||Contact | A-Z Health Index | Events & Meetings|
For Release: September 17, 2009
H1N1 Flu Impacts Oklahoma
The Oklahoma State Department of Health (OSDH) announced today that the H1N1 influenza virus (swine flu) has contributed to the death of a Carter County man and is responsible for an increase in the number of new influenza-related hospitalizations reported in the state in the past week.
“Our sympathies go out to this individual’s family,” said State Health Commissioner Dr. Terry Cline. “This death is a sad reminder that the H1N1 flu virus can be a serious threat.”
This is the second swine flu death in the state since the outbreak began last spring. Both victims did have underlying medical conditions.
Current surveillance of influenza-like illness in Oklahoma indicates that the virus appears to be widespread in the state. “It is unusually early in the flu season to be at this high level of activity,” Cline noted.
Since the H1N1 virus continued to circulate this summer following its appearance in the spring, health officials believe it is the virus contributing to illness, given that it is too early in the flu season for regular, or seasonal influenza, to appear.
Beginning Sept. 1, the OSDH initiated a new influenza surveillance system designed to monitor reports of all influenza-associated hospitalizations and deaths occurring in Oklahoma to determine the severity of the disease, monitor trends, and further evaluate risk factors for the H1N1 flu virus. In the past week, 20 new hospitalizations have been reported to the OSDH, for a total of 27 since this surveillance began. Thirteen of the 27 hospitalizations have been patients under 18 years of age.
“Most people have little or no immunity to the ‘new flu’ and the illness may be severe for some,” said Cline. “Flu should not be taken lightly. Regular seasonal influenza results in some 36,000 deaths in the nation each year.”
Symptoms of influenza include fever, cough, sore throat, runny or stuffy nose, body aches, headache, chills and fatigue. Some persons also report diarrhea and vomiting.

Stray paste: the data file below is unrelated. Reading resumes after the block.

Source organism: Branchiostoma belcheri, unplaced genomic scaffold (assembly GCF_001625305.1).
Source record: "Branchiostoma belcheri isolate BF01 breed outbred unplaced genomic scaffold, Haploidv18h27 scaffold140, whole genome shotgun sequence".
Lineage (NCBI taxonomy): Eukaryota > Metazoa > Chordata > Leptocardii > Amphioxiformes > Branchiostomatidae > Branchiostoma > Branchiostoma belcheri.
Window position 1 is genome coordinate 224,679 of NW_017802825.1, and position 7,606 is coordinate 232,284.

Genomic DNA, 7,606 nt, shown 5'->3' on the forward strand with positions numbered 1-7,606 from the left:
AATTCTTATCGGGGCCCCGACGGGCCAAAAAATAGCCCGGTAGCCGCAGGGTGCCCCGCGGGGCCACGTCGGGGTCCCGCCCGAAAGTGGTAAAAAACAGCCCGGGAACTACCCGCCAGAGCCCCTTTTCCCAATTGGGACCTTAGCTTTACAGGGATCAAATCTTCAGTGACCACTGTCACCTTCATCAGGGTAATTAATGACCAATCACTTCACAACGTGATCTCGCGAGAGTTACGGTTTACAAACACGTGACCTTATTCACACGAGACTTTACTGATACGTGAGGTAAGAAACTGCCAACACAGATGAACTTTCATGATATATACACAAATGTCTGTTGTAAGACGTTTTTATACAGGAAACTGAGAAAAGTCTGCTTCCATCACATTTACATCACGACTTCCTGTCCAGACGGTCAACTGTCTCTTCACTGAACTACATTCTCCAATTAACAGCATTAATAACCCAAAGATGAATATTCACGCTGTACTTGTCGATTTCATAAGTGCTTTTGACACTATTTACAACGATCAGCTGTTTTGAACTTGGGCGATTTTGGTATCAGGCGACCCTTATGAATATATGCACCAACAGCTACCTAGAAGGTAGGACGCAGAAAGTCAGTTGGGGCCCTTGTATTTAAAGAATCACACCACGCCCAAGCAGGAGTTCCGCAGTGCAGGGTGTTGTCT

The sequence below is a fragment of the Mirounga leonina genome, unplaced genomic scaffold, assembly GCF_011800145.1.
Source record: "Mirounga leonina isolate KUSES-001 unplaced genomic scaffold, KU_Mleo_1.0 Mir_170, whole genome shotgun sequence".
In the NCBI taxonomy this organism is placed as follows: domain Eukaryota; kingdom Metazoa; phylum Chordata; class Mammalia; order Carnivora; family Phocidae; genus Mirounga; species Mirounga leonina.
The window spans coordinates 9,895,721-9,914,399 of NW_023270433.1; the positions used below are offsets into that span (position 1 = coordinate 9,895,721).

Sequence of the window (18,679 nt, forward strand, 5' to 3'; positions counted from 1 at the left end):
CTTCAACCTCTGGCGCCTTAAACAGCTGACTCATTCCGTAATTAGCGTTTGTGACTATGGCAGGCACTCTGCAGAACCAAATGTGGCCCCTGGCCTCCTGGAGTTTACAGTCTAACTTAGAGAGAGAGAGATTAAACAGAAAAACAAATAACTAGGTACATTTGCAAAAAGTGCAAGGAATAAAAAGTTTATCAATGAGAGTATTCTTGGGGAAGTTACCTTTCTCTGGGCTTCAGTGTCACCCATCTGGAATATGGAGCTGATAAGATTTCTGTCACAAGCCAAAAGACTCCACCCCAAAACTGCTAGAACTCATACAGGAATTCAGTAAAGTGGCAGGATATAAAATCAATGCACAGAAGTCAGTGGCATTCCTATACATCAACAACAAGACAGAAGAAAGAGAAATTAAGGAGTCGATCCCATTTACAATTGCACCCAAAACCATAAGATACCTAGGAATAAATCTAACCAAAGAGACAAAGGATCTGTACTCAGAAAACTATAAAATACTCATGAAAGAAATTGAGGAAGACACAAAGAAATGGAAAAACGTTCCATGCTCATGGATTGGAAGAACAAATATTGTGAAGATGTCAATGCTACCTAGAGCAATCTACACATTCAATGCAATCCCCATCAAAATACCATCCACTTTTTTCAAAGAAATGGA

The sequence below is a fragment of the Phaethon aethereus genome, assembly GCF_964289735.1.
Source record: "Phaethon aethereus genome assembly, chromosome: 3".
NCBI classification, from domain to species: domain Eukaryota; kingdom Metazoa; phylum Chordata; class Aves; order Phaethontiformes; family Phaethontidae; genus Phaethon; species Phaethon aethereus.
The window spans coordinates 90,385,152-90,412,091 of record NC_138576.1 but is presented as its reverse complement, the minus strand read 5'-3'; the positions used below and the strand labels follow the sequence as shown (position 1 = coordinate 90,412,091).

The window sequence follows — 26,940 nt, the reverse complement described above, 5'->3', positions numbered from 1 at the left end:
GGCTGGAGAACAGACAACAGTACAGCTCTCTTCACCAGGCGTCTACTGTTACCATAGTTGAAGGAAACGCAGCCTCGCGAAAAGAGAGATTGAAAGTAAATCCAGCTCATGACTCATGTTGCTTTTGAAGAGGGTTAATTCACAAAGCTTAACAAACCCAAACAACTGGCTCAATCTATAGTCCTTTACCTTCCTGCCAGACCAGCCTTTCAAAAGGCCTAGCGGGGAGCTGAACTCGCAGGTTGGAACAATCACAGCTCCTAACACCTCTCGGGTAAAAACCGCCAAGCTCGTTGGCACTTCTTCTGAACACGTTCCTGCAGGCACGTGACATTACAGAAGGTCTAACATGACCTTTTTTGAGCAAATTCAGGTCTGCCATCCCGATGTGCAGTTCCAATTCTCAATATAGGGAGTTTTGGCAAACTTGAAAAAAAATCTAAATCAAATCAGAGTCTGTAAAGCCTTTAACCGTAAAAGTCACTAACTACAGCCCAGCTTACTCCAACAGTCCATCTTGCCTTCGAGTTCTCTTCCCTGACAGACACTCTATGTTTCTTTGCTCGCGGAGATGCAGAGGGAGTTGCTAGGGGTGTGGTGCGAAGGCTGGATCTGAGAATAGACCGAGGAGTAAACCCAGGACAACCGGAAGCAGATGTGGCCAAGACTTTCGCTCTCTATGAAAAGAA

“Persons who are ill should not go to work or school and should keep away from others as much as possible,” Cline said. “For mild flu symptoms, it may not be necessary to see a doctor, however, if you are pregnant or have a health condition like diabetes, heart disease, asthma or emphysema, do check with your health care provider about appropriate treatment.”
In particular, sick persons should seek immediate medical care if they have trouble breathing; have purple or blue discoloration of the lips; are vomiting and unable to keep liquids down; have signs of dehydration such as dizziness when standing, absence of urination or in infants, a lack of tears when they cry; have seizures; or are less responsive than normal or become confused.
Cline encouraged Oklahomans to get a seasonal flu and H1N1 flu vaccination when they are available in their area. Seasonal flu vaccine is now offered through many health care providers and some pharmacies. Local county health departments should have seasonal flu vaccine by early October. “This shot is different from the H1N1 vaccine and will protect against this year’s seasonal influenza virus strains. The shot will be available for anyone who wants to be protected against seasonal flu, including children 6 months and older,” he said.
Shipments of the new H1N1 vaccine are expected to arrive in Oklahoma beginning early to mid October. State and local public health officials will be implementing a plan to provide the vaccine first to those key populations that are most impacted by the new H1N1 virus, including the following:
To help prevent the flu, follow these flu prevention recommendations:
Copyright © State of Oklahoma